Sure. But with a PERMANENT DEATH, a casual player will always be HAPPY to stay away from the game, because the hardcore gamers will loose their characters quickly. I am fine not playing, and cannot get frustrated due to lack of playing time. There is always the danger to loose everything and thats the reason for only 1 solution to the problem.

    There needs to be a PERMANENT DEATH PENALTY! You can only discuss the amount of lifes you make available to the players OR the probability the player finally will die after having lost all of his hit points.

  20. Bernd says:

    >EQ ran a permadeath server for a few months as part of a contest.
    >It was brutal.
    >But it was very fun.

    I totally agree on that comment.

  21. The Necromancer says:

    I guess that it would be a lot more meaningful and worthwhile if there would be harsher death penalties. Yet for some players it can get very annoying, but I think that the pros far outweigh the cons on this one. But for PvP servers especially this would be a dread to live by as people basically die like if there was a plague in PvP servers. More hardcore servers and probably some PvE servers can handle this.

    Depends on your audience.

    It would hit the casual players very hard as they are not use to it. More experience players and those like you Gordon would see this as a more exciting way to die and therefore give the game more meaning.

    Permanent Death in MMORPGs can be expectable with the correct audience of players. It is always about choosing the correct game mechanics for the correct group of players, therefore hitting the requirements of your target audiences.

  22. obzerv says:

    Without risk, there is no real sense of reward. The risk factor also creates lasting memories of conquest and despair. My most memorable experiences have been in mmos with high death penalties. This is because I actually had something at stake.This is what mmos should be all about imo and separates them from console games. Its too bad for the genre that in recent years developers have been appealing to the lowest common denominator to increase their market share.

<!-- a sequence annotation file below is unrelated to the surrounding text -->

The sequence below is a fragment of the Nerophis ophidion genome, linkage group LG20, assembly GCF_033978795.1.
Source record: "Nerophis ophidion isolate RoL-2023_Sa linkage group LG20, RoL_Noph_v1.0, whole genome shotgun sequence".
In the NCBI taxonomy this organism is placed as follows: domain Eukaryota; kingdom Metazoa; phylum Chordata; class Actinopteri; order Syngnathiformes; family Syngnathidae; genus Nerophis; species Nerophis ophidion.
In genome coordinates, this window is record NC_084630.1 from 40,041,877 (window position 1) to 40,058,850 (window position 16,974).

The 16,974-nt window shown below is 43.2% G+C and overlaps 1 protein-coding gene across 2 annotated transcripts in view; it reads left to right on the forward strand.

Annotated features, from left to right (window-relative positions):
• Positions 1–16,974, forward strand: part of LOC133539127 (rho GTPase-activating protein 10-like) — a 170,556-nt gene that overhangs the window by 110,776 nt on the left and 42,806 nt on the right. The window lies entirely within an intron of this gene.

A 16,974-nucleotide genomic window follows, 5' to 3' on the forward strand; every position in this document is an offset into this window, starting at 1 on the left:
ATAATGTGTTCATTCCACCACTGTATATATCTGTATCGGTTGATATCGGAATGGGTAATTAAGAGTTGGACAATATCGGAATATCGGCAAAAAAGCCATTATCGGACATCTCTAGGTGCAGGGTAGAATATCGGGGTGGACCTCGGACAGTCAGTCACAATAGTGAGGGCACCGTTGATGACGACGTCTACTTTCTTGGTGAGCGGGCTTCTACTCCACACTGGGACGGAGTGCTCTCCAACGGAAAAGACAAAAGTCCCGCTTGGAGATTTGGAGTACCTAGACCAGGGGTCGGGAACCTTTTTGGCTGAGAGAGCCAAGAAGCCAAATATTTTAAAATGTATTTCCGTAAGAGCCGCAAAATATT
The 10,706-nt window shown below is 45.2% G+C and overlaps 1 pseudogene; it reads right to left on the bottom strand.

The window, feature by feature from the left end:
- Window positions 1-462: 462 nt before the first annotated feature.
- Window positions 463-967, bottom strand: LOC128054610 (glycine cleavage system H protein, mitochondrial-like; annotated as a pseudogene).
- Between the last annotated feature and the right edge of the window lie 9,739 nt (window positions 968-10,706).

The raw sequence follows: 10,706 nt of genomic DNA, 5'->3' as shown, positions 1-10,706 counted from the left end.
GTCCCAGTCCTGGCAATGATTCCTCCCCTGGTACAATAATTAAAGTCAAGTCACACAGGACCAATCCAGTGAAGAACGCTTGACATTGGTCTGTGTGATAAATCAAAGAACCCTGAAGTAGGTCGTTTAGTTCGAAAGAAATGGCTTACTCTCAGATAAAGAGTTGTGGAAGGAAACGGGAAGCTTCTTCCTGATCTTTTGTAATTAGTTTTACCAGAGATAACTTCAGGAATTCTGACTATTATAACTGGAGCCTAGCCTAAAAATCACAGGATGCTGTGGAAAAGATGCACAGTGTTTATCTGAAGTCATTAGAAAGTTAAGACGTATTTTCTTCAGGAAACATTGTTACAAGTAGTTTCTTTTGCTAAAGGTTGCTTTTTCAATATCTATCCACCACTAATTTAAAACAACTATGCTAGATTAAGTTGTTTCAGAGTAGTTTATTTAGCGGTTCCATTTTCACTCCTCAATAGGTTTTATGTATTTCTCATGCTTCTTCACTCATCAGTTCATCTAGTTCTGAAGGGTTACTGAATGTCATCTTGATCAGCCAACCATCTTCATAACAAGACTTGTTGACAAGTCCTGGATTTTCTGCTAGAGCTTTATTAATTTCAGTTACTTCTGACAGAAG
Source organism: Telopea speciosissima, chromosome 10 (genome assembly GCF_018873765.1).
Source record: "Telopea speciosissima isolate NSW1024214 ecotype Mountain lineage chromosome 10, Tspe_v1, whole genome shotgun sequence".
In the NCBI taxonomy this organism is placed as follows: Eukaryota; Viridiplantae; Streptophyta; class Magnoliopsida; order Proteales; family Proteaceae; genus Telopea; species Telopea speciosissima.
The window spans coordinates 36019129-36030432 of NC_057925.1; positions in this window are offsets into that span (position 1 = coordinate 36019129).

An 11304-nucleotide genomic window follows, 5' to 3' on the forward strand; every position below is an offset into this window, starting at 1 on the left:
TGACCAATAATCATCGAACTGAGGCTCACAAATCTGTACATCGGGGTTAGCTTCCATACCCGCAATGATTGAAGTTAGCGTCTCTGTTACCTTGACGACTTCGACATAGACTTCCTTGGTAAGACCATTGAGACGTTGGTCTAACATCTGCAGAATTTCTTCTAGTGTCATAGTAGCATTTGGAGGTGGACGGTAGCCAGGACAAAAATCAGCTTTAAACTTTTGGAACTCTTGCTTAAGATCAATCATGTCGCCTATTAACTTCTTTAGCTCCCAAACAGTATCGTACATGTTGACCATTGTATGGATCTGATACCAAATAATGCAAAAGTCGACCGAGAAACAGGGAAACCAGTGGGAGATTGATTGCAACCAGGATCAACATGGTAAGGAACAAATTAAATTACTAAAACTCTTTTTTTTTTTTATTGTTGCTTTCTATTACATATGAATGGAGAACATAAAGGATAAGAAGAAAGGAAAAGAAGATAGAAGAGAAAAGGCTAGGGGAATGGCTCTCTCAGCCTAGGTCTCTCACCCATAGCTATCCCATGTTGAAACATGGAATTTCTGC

23. Jawknee says:

    I 110% agree I see death having meaning in elder scrolls online….. Skyrim is actually a demo for their new mmo that’s coming out in 2 years , afterthe launch of next gen consoles. Full looting and xp loss. Prob just lose all progress to the next lvl . If you don’t believe just know that they have all of tameriel rendered in sitting already… They wouldnt render all of tameriel for an expansion? How could u fit morrowind and cyrodil in an expansion?

  24. Antarian says:

    Ok, Great article. I’ve read comments, I can see most ppl agree.

    But it’s hard for me to believe that there is completly no MMORPG with considerable death penalty, best with open PvP :( I’m willing to pay for it, no problem. Like some guys before me I used to play Tibia. Graphics there is just like in 20-year game, there is NO sound there but game mechanics (PvP, death penalties) just made that game great.

    Please post in comment if You know anything about DECENT mmorpg. Myabe in development/beta testing ?

    I’ll look into Eve although I predict I prefer to have fantasy avatar running around :)

  25. Bizkit says:

    I, for one, absolutely hate death penalties. Like “The Necromancer” said, it depends on the audience. I think MMORPGs should have different servers for those who want and those who don’t, just like how there are servers for pvp and non-pvp.

  26. Felipe Pelá says:


    I am looking for a new mmorpg to play. My first mmorp was Tibia. Like the other guy said, Tibia have one of the must harsh death penalty I ever saw. But that is the single game that make my heart bit faster in a hunt and I miss that.

    I am writing a list of mmorps giving notes, and talking about death penalty, I can´t find one game that can make that interisting. What do you think? What´s the best game, talking abbout graphics/history x death pentaly ?

    C ya!

  27. [...] Why MMOs Need A Harsh Death Penalty (we fly spitfires) Share this post:Like this:LikeBe the first to like this. This entry was posted in Rant, Warcraft and tagged death, Death Penalty, Opposing Views, penalty, Taepsilum, Warcraft, world of warcraft by typhoonandrew. Bookmark the permalink. [...]